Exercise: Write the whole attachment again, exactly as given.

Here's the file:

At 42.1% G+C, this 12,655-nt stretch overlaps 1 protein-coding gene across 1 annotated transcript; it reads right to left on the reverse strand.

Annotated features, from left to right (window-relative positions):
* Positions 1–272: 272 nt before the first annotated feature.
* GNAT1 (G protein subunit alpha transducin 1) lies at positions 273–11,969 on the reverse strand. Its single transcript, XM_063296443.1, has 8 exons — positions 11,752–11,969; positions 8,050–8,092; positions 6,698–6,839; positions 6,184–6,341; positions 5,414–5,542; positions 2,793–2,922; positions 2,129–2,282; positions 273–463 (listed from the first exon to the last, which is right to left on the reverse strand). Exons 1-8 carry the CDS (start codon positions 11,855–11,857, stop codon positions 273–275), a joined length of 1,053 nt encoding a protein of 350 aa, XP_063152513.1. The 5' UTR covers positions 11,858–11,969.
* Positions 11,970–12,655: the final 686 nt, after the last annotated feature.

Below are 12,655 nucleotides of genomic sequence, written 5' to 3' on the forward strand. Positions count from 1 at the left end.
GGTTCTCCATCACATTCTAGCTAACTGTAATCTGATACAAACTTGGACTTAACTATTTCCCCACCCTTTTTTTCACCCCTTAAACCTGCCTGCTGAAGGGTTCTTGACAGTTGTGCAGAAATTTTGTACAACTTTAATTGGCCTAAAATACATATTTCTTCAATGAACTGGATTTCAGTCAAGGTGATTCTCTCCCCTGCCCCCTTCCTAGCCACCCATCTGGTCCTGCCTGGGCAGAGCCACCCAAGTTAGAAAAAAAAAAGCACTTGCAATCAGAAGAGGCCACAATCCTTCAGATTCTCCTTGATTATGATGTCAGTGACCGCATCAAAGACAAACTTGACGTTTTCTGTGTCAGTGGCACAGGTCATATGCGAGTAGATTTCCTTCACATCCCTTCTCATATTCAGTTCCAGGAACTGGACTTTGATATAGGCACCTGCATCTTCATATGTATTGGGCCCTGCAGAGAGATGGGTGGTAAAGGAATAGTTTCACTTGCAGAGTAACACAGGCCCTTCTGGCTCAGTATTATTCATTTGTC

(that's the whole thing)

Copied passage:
At 42.1% G+C, this 12,655-nt stretch overlaps 1 protein-coding gene across 1 annotated transcript; it reads right to left on the reverse strand.

Annotated features, from left to right (window-relative positions):
* Positions 1–272: 272 nt before the first annotated feature.
* GNAT1 (G protein subunit alpha transducin 1) lies at positions 273–11,969 on the reverse strand. Its single transcript, XM_063296443.1, has 8 exons — positions 11,752–11,969; positions 8,050–8,092; positions 6,698–6,839; positions 6,184–6,341; positions 5,414–5,542; positions 2,793–2,922; positions 2,129–2,282; positions 273–463 (listed from the first exon to the last, which is right to left on the reverse strand). Exons 1-8 carry the CDS (start codon positions 11,855–11,857, stop codon positions 273–275), a joined length of 1,053 nt encoding a protein of 350 aa, XP_063152513.1. The 5' UTR covers positions 11,858–11,969.
* Positions 11,970–12,655: the final 686 nt, after the last annotated feature.

Below are 12,655 nucleotides of genomic sequence, written 5' to 3' on the forward strand. Positions count from 1 at the left end.
GGTTCTCCATCACATTCTAGCTAACTGTAATCTGATACAAACTTGGACTTAACTATTTCCCCACCCTTTTTTTCACCCCTTAAACCTGCCTGCTGAAGGGTTCTTGACAGTTGTGCAGAAATTTTGTACAACTTTAATTGGCCTAAAATACATATTTCTTCAATGAACTGGATTTCAGTCAAGGTGATTCTCTCCCCTGCCCCCTTCCTAGCCACCCATCTGGTCCTGCCTGGGCAGAGCCACCCAAGTTAGAAAAAAAAAAGCACTTGCAATCAGAAGAGGCCACAATCCTTCAGATTCTCCTTGATTATGATGTCAGTGACCGCATCAAAGACAAACTTGACGTTTTCTGTGTCAGTGGCACAGGTCATATGCGAGTAGATTTCCTTCACATCCCTTCTCATATTCAGTTCCAGGAACTGGACTTTGATATAGGCACCTGCATCTTCATATGTATTGGGCCCTGCAGAGAGATGGGTGGTAAAGGAATAGTTTCACTTGCAGAGTAACACAGGCCCTTCTGGCTCAGTATTATTCATTTGTC